Engineers Reach Turning Point with Navigating Component Availability

Engineers are at a turning point when it comes to navigating the design and supply chain disruptions of the last several years, according to findings from Avnet.

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Engineers are at a turning point when it comes to navigating the design and supply chain disruptions of the last several years, according to findings from Avnet.

“Our third annual Avnet Insights survey underscored that while many may be feeling more positively about getting access to the necessary components, there is a trepidation about the future. As such, many are looking at what they can do to set themselves up for greater success,” says Rebeca Obregon-Jimenez, Avnet’s SV of strategic business engagements and supplier management. “One thing has become certain, and that is the desire to implement long-term strategies that will help ease the impact of any unforeseen disruptions and ensure flexibility in both sourcing and design. The key to this is access to actionable data, which distributors such as Avnet are using today to help OEMs gain more visibility and control in their supply chains.”


Key takeaways:

  • Nearly three-fourths of global respondents believe the severity of the component shortage has improved year-over-year: And, 73% say the shortage has gotten much better or somewhat better. What’s more, this marks a significant shift in engineers who feel there have been improvement compared to 2022, when 59% said the severity of the shortages had gotten worse year-over-year.
  • However, market conditions are becoming a bigger concern. More than a quarter (29%) of respondents are more concerned about market conditions vs. component availability, up from 18% in 2022. Still, component availability remains top concern for the majority (69%).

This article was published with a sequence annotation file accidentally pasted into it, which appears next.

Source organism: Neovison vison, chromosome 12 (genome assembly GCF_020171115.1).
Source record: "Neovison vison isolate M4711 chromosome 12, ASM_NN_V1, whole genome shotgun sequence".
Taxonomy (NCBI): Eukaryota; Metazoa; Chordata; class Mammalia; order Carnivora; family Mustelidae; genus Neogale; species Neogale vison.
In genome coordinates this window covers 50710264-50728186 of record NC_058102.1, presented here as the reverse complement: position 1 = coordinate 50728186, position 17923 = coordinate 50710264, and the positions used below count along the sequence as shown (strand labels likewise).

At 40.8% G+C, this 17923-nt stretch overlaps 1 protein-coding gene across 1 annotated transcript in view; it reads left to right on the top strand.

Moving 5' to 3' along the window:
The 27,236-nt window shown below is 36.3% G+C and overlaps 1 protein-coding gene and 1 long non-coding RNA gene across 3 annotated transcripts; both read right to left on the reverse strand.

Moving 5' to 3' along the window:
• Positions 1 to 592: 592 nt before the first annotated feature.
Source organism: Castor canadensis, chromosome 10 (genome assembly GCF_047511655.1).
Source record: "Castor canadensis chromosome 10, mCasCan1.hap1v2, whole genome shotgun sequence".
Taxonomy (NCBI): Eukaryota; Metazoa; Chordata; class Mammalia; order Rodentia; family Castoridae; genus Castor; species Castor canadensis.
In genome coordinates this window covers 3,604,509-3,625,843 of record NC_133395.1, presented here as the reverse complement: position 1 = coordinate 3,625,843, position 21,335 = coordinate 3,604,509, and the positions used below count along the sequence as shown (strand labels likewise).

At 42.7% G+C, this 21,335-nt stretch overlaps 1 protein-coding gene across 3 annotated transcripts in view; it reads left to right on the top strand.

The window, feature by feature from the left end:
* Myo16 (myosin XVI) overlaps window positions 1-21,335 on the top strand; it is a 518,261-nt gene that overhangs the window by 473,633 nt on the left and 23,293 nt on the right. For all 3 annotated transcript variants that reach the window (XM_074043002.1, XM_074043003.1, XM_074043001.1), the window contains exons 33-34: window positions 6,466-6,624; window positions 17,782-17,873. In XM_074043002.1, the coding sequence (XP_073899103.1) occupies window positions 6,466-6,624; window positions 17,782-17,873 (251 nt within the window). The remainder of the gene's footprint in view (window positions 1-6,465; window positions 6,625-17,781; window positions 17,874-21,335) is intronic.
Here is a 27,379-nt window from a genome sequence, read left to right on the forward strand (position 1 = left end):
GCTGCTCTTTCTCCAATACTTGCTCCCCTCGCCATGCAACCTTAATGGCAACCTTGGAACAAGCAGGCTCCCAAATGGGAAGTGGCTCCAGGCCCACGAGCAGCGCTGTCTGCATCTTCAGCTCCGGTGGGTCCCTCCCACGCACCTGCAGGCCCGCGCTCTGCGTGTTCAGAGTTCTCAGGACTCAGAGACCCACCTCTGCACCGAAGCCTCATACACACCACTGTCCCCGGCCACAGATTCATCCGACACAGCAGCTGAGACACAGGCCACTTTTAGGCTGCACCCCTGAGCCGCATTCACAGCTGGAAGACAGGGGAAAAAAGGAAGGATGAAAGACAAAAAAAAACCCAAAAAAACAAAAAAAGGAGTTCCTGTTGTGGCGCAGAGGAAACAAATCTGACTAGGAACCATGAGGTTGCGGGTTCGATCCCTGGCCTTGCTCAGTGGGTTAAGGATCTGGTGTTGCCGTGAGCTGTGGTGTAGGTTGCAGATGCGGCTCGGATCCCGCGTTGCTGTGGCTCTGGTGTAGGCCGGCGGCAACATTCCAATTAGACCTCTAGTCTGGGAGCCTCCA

• Overall, respondents are experiencing improvements in their access to a number of components – most notably passives (66%). However, respondents are still feeling some strain with MCUs (20%) and analog (19%) components.
  • Hesitation remains around adoption of artificial intelligence (AI) strategies. Avnet found only 4% of engineers are currently using AI in their work today, and only 14% have plans to implement it into their work this year. And despite a small selection who are currently using AI or have plans to use it, a majority of respondents appear to be resistant: more than half said they are not using it and have no plans to (56%).
  • When it comes to supply chain tactics utilized to navigate lack of component availability, the Top 3 tactics for 2023 respondents were seeking alternative sources for parts (32%), increasing buffer inventory (19%), and increasing the timetable of demand forecasts (17%). Last year, while seeking alternative sources remained the top solution, the second go-to tactic was to go beyond the current approved manufacturer list. The decrease in those going “off list” in favor of adapting inventory or forecasts suggests engineers are looking for longer-term solutions to navigate disruption.
  • While last year, improving relationships with distributors came in as the third most popular supply chain strategy for managing the chip shortage (current conditions), the 2023 survey placed it at number one.
  • When it comes to design tactics, Avnet found many engineers are consistently leveraging many of the same legacy strategies to address issues such as availability. For example, when components are not available, most respondents say they use pin-to-pin replacements with better specs/more functionality (17%), drop-in replacements (16%), or redesigned boards (15%). Avnet’s 2022 survey unveiled similar strategies.
  • In addition, when asked what design strategies they plan to implement to better manage current conditions, top responses included designing in standard approved components with multiple manufacturers where possible (25%) and testing and qualifying multiple parts that meet requirements early in the design process (22%), which also aligned year-over-year.